Linked by bcavally on Mon 21st Dec 2009 17:18 UTC
BeOS & Derivatives Today there are many operating systems available. Every vendor or community round it tries to make it as good as possible. Having different goals, different legacy and different cultures, they succeed in it more or less. We (end users) end up with big selection of operating systems, but for us the operating systems are usually compromise of the features that we would like to have. So is there an operating system that would fit all the needs of the end user? Is is the BeOS clone Haiku?
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kaiwai
Member since:
2005-07-06

Why do people always dig out the unix-haters book when it comes to criticising Linux/Unix/X. That book was written in 1994! Some of the criticism might have applied then but a lot is simply not valid any more.

Sure X has had problems, as have many other systems, here's an article from LWN.net which recaps the history of X and does address some of the problems.
http://lwn.net/Articles/354408/


You're right about many of the problems having already been solved; libX11 has been replaced with libxcb - but how many projects have fully moved to libxcb? gtk+ is still hobbling along using a weird Frankenstein mess of X11 and gdk, so you never are able to clearly migrate away from X11 without having to do major surgery underneath it.

Then there is performance issues, integration issues, issues relating to memory and battery performance etc. It is a disaster and unfortunately none of the major vendors who do use it are willing to put the necessary dollars and man power into Xorg to address the short comings.

The current state in the *NIX world is abysmal - and any attempt to fix the problems are met with abuse as I experienced at the hands of the GIMP developers.

Reply Parent Score: 0

nt_jerkface Member since:
2009-08-26

The current state in the *NIX world is abysmal - and any attempt to fix the problems are met with abuse as I experienced at the hands of the GIMP developers.


Yea I ran into this too. I was given a hostile reaction even when I could show that most users were not happy with the status quo.

There's too much blind defense of the status quo in the nix world. I was hoping that OSX would shake things up a bitby showing that Unix could be reformed for the desktop but that didn't happen. Criticism is still taken as if it was forwarded from bgates. There's also clear lack of desire on the part of open source developers to make Linux more appealing to the mainstream.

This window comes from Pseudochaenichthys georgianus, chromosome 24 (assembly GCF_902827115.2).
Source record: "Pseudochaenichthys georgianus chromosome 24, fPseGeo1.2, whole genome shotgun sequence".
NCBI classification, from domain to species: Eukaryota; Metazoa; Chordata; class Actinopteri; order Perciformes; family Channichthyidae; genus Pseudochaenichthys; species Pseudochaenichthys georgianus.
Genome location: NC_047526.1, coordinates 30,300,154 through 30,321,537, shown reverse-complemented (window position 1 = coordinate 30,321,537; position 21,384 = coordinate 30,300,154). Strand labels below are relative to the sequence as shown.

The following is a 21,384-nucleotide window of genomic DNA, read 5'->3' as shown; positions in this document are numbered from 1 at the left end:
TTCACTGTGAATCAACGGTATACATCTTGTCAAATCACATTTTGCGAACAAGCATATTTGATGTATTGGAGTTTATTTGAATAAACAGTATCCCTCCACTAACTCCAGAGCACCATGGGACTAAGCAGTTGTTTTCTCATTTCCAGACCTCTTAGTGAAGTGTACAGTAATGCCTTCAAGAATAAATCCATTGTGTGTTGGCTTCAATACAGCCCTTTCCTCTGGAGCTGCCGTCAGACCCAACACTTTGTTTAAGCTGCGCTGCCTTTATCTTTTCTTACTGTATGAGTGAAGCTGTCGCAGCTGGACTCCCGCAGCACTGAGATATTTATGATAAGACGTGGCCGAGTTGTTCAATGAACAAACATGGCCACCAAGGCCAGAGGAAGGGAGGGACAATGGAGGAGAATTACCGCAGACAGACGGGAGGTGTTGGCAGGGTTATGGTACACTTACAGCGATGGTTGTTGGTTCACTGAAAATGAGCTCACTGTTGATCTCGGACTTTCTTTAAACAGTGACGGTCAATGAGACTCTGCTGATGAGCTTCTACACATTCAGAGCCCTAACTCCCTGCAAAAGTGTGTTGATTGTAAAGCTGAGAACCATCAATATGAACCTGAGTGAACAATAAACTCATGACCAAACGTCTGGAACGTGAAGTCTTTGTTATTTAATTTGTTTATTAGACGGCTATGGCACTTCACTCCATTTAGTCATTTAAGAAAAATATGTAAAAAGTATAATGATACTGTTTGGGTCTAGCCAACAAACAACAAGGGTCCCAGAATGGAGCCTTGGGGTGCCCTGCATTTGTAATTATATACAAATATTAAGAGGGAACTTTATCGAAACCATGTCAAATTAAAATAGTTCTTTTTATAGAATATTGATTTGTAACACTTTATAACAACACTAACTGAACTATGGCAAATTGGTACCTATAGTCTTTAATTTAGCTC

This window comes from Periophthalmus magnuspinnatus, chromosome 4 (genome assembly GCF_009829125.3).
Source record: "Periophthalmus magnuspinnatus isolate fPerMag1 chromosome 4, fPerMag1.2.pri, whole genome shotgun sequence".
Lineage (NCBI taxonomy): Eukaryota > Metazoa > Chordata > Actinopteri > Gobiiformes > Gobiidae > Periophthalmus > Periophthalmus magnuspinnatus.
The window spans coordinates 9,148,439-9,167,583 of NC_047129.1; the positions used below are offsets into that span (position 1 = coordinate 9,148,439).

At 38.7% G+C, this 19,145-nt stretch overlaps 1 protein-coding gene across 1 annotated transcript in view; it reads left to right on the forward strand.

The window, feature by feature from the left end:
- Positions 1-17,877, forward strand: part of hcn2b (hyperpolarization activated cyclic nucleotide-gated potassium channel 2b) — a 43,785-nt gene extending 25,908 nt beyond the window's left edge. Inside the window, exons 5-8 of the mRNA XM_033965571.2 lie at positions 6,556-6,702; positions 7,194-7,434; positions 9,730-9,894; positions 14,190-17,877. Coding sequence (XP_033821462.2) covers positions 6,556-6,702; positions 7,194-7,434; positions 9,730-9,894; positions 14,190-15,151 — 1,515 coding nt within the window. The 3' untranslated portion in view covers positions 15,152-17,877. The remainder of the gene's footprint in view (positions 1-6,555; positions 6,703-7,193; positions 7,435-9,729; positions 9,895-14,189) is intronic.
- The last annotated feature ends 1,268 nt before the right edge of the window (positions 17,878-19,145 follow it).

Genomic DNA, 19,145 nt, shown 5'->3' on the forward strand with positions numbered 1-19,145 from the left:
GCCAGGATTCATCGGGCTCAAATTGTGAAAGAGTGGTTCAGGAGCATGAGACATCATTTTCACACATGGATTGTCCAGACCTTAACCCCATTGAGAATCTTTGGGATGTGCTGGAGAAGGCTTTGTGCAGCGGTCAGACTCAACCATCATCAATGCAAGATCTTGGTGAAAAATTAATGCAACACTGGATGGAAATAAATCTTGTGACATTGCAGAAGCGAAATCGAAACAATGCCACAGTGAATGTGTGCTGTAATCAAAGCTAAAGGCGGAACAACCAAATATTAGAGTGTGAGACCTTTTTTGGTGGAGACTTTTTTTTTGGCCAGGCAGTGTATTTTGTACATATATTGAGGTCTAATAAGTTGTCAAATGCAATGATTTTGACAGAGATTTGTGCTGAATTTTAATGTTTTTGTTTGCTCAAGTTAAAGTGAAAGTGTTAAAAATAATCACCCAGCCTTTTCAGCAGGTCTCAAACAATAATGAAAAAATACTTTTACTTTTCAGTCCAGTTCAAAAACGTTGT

I tried out KDE 4.3 a while back and it just got on my nerves to the point where I wanted to put on openbox and set my system up from the command line. That's how I felt about KDE in 2002. OSX is what Linux should have been by now. I don't see much changing anytime soon especially now that it is clear that Google is not going to fund a major overhaul.

Reply Parent Score: 2

kaiwai Member since:
2005-07-06

Yea I ran into this too. I was given a hostile reaction even when I could show that most users were not happy with the status quo.


What annoyed me the most was that if the complaints weren't followed up with contributions I could understand why the developers would be unhappy. The reality that I not only complained but I wrote a 70+ page PDF outlining how GIMP could be improved with UI mock ups and so forth. I was booted out of the GIMP IRC development channel then banned - really shows the pathetic immaturity of the GIMP developers.

There's too much blind defense of the status quo in the nix world. I was hoping that OSX would shake things up a bitby showing that Unix could be reformed for the desktop but that didn't happen. Criticism is still taken as if it was forwarded from bgates. There's also clear lack of desire on the part of open source developers to make Linux more appealing to the mainstream.


I pretty much gave up on the *NIX world when in 8/9 years since Mac OS X release there has been but only moderate improvements have occured in the *NIX world. Still riddled with Xorg, still riddled with two desktops that does a lot things but very poorly, and the applications are no further ahead when it comes to ease of use and general visual appeal.

I tried out KDE 4.3 a while back and it just got on my nerves to the point where I wanted to put on openbox and set my system up from the command line. That's how I felt about KDE in 2002. OSX is what Linux should have been by now. I don't see much changing anytime soon especially now that it is clear that Google is not going to fund a major overhaul.


I actually have more hope in Haiku-OS turning into the operating system people want - the only thing holding it back is hardware support. Once the basis of Haiku-OS is laid then it is easy to move it to a multi-user system and update the underlying display engine, couple that with drivers - I can see software vendors more willing to support a niche operating system that isn't a mish-mash of different competing technologies, a single desktop with a single widget kit.

Edited 2009-12-23 01:21 UTC

Reply Parent Score: 2